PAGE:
Posted in Edible Landscaping, Foraging, homestead, Mapleberry Gardens

Foraging Staghorn Sumac for “Rhus Juice”

Staghorn Sumac (Rhus typhina) is a North American plant that has been used here for centuries by the native people. We are lucky to have a small grove of these trees growing in a distant corner of our property. I love the tropical vibe of their leaves and their velvety texture and their vibrant fall coloring. Every summer after flowering, they produce bright red fruits (known as drupes) composed of sour, fuzzy seeds. Their citrusy flavor can be drawn out of the fuzz when it’s steeped in fresh, cold water. The resulting beverage is known as “sumac-ade” or “rhus juice.”

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I love the way Staghorn Sumac resembles palm trees.
staghorn sumac drupe
Staghorn Sumac is easily identified by these bright red drupes and their velvety stems.

The drupes have the best flavor when they’re fully ripe so wait to harvest them until they are a deep red color. Pick a little berry off the cluster and give it a taste. If they’re pleasantly sour, they’re ready to harvest. This will usually be in August and September.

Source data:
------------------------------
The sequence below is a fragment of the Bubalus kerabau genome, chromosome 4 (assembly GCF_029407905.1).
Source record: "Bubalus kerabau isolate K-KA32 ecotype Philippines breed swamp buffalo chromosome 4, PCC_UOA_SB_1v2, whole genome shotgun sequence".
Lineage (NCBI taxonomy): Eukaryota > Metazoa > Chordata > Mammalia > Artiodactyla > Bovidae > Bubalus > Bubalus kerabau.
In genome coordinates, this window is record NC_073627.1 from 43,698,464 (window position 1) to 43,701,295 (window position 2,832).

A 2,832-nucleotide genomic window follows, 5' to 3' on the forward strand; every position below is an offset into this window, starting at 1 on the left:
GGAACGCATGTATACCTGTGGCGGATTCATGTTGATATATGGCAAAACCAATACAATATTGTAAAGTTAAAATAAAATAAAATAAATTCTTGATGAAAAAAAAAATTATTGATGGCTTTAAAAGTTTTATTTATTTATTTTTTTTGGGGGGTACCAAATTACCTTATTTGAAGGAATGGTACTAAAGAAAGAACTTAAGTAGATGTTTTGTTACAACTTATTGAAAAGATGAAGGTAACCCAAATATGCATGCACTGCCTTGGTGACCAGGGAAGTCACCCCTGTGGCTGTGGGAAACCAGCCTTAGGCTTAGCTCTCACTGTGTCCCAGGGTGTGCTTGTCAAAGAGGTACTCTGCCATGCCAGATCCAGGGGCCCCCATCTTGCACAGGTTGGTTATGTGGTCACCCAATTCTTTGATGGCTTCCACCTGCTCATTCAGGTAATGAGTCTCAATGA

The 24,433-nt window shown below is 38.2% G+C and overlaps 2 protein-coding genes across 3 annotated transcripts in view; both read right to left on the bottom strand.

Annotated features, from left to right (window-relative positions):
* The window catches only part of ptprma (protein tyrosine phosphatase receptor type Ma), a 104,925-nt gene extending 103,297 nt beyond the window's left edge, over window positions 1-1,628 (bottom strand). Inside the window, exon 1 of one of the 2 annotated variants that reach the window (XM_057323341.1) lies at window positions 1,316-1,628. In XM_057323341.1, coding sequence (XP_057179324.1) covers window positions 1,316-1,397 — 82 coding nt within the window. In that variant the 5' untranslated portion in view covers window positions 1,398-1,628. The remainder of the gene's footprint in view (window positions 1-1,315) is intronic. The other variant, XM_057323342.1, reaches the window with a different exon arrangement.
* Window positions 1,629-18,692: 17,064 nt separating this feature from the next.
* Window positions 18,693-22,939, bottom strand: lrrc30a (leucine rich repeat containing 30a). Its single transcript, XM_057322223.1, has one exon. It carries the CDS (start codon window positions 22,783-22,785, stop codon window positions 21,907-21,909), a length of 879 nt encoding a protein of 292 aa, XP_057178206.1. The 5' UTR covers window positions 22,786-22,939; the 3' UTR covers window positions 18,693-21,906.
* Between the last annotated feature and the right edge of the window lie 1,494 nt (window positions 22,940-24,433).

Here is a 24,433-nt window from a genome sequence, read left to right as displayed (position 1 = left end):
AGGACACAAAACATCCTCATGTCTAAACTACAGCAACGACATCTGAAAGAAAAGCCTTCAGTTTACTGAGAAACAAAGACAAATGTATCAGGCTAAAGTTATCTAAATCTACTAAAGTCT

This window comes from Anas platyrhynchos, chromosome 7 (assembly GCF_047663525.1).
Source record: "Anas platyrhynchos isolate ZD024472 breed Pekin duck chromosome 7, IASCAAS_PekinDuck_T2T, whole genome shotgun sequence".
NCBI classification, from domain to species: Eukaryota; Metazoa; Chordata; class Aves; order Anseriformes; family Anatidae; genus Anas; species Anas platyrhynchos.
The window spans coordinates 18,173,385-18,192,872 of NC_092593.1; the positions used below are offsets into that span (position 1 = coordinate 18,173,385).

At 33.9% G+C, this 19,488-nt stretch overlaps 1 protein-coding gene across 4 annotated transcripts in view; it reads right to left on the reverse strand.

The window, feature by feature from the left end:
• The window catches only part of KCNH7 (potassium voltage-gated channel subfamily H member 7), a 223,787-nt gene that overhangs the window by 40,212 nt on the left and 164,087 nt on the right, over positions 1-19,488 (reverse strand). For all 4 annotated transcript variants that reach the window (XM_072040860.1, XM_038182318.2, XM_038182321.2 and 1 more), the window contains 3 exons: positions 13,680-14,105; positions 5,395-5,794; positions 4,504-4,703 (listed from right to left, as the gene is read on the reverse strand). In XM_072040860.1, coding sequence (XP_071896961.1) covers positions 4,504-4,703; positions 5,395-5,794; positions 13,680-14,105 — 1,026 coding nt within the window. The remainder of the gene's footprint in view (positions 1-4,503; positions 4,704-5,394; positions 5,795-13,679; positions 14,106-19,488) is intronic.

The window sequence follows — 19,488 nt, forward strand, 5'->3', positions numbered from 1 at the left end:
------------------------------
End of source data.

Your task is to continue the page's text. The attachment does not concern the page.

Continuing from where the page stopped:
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A tiny handful of fuzzy Staghorn Sumac berries. That fuzz is packed with sour, citrus flavor.
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I recently harvested these low-hanging drupes from one of our staghorn sumac trees that has been bursting with fruit. (7/30/2017)

Making “Rhus Juice” from Staghorn Sumac berries

This is incredibly easy to whip up. First, I used my hands to pull the fuzzy berries away from the stem; I ended up with about 3-4 cups worth of them. I put them in a large pitcher with about 6-7 cups of water and let them soak, covered, for a couple hours. with occasional stirring. Afterwards, I removed all the large plant debris with a small, handheld strainer and filtered the water through a coffee filter. After taking a sip, I didn’t bother with adding sweetener. The taste is so refreshing. It’s very similar to the taste you get when you add a big squeeze of lemon to your glass of water.

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For the best taste, use your favorite fresh, clean, cold water source for steeping.
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We enjoyed the “sumac-ade” with lots of ice and a little extra lemon on this hot summer day.

Author:

Environmental biologist and wannabe homesteader.

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